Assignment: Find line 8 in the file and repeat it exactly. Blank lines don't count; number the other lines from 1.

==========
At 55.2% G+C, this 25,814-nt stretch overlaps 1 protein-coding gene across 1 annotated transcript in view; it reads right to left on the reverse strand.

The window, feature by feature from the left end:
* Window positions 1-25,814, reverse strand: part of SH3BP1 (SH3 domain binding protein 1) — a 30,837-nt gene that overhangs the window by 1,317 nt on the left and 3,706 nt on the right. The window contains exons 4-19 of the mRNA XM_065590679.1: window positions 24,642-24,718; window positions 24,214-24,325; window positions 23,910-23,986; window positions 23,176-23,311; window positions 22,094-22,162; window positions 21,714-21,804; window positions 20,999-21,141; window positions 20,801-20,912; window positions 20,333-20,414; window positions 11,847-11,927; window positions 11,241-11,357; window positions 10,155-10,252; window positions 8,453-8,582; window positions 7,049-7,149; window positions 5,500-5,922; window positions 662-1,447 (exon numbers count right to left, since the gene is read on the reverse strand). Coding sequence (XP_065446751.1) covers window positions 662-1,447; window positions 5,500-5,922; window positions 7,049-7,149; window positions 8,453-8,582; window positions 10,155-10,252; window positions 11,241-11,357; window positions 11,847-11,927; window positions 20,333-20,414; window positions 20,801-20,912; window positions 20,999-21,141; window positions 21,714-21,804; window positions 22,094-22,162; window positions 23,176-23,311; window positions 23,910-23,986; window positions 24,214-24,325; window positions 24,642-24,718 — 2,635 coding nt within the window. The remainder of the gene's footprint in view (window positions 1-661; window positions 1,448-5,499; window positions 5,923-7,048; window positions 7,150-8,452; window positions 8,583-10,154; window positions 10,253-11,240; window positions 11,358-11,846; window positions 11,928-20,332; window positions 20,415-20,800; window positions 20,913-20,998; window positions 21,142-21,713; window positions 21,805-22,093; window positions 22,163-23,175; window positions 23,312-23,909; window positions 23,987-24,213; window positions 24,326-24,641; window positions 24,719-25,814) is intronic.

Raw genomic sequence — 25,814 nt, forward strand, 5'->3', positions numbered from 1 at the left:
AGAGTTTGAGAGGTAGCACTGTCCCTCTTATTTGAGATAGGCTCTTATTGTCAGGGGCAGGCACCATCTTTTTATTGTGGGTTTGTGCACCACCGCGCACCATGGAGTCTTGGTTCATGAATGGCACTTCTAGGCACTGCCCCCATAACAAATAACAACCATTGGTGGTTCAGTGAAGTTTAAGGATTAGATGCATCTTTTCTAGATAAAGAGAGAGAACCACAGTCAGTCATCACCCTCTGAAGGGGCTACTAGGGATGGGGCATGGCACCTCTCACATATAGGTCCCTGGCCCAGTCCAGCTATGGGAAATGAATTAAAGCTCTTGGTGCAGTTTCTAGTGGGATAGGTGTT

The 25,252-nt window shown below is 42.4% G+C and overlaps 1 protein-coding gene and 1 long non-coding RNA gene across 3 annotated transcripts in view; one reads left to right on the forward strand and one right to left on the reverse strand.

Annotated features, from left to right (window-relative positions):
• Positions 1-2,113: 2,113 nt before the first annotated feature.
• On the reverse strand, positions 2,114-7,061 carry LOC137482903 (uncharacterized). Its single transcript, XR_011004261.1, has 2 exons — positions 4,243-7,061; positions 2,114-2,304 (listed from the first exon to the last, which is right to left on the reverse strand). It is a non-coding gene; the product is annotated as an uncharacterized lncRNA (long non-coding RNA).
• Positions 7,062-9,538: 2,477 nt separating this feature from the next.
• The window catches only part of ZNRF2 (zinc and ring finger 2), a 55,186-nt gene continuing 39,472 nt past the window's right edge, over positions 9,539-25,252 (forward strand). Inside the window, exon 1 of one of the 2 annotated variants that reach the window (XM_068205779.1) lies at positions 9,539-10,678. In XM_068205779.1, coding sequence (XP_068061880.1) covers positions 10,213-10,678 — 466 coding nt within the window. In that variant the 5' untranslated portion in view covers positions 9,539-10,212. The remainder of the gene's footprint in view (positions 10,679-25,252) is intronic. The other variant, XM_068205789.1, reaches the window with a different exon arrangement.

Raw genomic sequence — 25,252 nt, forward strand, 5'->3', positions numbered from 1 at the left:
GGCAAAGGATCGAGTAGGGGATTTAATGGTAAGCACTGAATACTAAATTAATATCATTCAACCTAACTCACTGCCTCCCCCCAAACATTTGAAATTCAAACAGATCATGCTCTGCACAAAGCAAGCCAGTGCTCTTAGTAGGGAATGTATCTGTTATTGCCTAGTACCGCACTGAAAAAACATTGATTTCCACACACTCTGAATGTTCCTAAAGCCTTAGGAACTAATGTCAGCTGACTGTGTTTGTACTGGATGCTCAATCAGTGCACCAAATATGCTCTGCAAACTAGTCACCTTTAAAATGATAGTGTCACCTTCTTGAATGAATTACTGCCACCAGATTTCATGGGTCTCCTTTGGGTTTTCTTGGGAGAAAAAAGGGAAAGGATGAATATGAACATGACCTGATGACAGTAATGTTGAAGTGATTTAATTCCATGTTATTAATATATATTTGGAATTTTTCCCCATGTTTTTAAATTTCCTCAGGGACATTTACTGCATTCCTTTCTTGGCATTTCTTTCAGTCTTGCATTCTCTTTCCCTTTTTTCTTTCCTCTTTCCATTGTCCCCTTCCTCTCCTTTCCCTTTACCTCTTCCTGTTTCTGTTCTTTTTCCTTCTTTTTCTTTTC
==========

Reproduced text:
• Positions 1-2,113: 2,113 nt before the first annotated feature.